MOORHEAD – After three years of couch surfing and homelessness, Robert May moved into his permanent home Monday, March 19, at 3305 3rd Ave N.

Arriving on his bike carrying two full bags, May came inside and waited patiently to sign his lease.

The 41-year-old signed up for an efficiency unit at Bright Sky Apartments, a new 43-unit apartment complex in Moorhead with permanent supportive housing for the previously homeless, after receiving treatment for alcoholism and wanting a fresh start.

“I’ve been bouncing back and forth between friends for years, and I thought there had to be something better than that,” May said.

He and several others on Monday got their apartment keys and moved into their fully furnished apartments after going from shelter to shelter.

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Churches United for the Homeless headed the project, which was proposed five years ago when the emergency shelter was continuously overflowing. Many of the tenants in units there will come directly from that shelter.

According to Churches United Executive Director Sue Koesterman, the building has 22 one-bedroom and efficiency units, and the remaining 21 have two, three or four bedrooms. They range in monthly rent from $643 to $1056.

The $8 million project was mostly funded by a Minnesota Housing Finance Authority loan of $5.08 million. The rest was supplemented by tax credit investors and local contributions.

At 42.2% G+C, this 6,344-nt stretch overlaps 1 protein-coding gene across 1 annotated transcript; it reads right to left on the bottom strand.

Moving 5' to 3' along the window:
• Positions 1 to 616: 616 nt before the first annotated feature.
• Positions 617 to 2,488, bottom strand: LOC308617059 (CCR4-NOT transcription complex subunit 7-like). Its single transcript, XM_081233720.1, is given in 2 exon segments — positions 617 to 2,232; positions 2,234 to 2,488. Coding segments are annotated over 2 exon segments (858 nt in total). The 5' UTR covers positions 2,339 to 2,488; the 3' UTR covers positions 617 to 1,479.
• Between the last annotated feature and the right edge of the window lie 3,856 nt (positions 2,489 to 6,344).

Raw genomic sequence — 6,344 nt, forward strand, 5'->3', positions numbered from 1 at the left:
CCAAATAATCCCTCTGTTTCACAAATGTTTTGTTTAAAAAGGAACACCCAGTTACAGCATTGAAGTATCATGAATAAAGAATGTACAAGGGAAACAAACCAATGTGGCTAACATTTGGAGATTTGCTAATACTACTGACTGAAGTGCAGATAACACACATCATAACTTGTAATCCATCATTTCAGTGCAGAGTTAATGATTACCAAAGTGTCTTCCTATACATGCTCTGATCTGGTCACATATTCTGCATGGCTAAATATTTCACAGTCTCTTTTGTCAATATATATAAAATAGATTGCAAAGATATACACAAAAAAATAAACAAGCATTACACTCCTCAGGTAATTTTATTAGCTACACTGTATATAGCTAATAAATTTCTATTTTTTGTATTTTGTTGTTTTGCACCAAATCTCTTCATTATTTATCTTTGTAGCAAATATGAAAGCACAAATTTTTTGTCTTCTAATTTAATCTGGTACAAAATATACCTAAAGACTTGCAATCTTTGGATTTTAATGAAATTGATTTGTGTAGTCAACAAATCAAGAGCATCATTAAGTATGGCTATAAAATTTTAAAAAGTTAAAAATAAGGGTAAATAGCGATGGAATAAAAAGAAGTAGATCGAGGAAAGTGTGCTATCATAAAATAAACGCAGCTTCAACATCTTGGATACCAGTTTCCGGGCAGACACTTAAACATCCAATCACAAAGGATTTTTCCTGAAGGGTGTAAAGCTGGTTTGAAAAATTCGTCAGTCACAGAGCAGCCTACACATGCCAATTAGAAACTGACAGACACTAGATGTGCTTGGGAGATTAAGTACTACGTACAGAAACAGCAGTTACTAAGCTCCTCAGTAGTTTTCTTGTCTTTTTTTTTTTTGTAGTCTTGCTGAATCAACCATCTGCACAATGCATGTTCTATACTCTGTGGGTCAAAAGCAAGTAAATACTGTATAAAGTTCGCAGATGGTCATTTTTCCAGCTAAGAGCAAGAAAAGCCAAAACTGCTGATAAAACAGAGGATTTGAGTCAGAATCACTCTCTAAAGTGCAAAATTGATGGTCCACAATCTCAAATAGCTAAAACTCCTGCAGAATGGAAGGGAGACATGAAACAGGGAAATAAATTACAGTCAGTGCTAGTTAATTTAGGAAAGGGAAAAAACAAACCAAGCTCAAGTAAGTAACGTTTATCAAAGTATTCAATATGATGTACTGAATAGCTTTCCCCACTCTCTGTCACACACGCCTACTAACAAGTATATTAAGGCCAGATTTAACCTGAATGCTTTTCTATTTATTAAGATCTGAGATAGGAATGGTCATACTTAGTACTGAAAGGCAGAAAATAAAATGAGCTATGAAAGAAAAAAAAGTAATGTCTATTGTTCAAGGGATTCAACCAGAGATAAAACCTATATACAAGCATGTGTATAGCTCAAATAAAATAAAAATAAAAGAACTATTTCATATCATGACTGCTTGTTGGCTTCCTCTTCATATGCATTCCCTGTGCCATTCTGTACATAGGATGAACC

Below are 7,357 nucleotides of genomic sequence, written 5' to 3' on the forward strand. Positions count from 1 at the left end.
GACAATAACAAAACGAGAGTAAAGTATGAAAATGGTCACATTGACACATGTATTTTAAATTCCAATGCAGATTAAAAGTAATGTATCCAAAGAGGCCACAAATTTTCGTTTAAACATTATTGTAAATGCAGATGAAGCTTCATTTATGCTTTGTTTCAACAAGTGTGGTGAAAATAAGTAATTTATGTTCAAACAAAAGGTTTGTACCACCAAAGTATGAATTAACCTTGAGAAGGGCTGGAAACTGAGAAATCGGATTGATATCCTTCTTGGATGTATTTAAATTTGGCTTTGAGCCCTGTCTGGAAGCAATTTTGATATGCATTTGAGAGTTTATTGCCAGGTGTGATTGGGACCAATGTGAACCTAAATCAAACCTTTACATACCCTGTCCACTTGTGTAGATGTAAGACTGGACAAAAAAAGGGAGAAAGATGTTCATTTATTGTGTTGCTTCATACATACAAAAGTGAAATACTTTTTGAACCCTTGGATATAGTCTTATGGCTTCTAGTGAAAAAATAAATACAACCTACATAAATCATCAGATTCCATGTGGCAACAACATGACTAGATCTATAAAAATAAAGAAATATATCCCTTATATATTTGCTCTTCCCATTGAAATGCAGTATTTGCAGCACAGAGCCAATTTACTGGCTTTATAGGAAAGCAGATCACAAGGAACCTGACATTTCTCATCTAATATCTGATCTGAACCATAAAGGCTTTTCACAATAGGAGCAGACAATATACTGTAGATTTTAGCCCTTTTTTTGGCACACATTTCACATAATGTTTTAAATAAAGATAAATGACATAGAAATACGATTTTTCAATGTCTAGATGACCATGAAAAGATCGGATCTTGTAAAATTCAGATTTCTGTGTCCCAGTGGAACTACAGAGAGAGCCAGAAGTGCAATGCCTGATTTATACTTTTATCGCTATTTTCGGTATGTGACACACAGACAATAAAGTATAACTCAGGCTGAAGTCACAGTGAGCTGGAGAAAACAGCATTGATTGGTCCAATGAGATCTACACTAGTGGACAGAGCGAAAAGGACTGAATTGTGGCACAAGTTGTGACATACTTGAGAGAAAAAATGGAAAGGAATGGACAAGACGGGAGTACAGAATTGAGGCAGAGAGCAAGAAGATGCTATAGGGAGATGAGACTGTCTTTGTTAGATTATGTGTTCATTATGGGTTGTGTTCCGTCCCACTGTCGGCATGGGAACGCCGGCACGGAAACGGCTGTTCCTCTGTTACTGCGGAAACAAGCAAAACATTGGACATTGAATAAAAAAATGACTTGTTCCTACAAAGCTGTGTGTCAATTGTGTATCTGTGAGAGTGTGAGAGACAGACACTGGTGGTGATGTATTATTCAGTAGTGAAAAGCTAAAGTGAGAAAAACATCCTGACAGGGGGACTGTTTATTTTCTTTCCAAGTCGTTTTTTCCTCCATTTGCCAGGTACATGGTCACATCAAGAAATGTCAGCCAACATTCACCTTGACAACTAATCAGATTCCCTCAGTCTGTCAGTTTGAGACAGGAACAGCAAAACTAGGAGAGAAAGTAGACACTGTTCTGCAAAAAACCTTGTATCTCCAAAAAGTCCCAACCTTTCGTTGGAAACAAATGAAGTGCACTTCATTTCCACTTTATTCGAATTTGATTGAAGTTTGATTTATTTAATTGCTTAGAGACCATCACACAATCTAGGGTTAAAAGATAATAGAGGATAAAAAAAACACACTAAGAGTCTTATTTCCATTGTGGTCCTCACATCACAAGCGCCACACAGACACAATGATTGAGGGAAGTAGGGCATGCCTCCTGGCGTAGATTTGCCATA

Anyone moving into the apartment will have been homeless for a while.

“Chronic homelessness is usually accompanied by other barriers like mental health issues, addiction, aging out of familial support, physical disabilities, etc.,” Koesterman said.

She said the apartment complex will prioritize elderly homeless people for the building’s efficiency and one-bedroom units. Those are the people who often live in dormitories with a dozen other people, she said.

“Now they can have a door to shut and watch what they want to watch on TV,” she said.

Shelby Hunter, a mother of five, was among the first to move in Monday. She’s lived at shelters like Churches United and the YWCA for the past year, and said she was homeless for three years leading up to that.

Her preschool-aged son expressed excitement about having a home, declaring that he would sleep on the top bunk.

Hunter will pay 30 percent of the monthly rent, with area housing assistance programs helping to cover the rest.

“I didn’t think I was going to get something like this, no. This is beyond what I even could have imagined,” she said.

All units in the building are handicapped-accessible and stocked to meet basic needs, with amenities including towels, beds and bedding, clocks, living room furniture, a kitchen table, basic appliances and utensils. Each apartment has one smart TV, and tenants can access computers on the main floor of the apartment complex.

Other features for all guests include a playground and room for kids, as well as a craft room, community room and exercise room.

Tenants will have limited freedoms, such as restrictions on how many guests they can have over at the same time, daily checks on residents and routine inspections of apartment units.

Deanna Fajardo is moving into one of the efficiencies here after years of homelessness that included occasionally staying with some of her eight children who are all adults now.

Even if she arrived with only a few bags of clothes and linens, she said she was excited to get into her new apartment.

“I actually have my own place now,” she said. “I can finally feel good about myself.”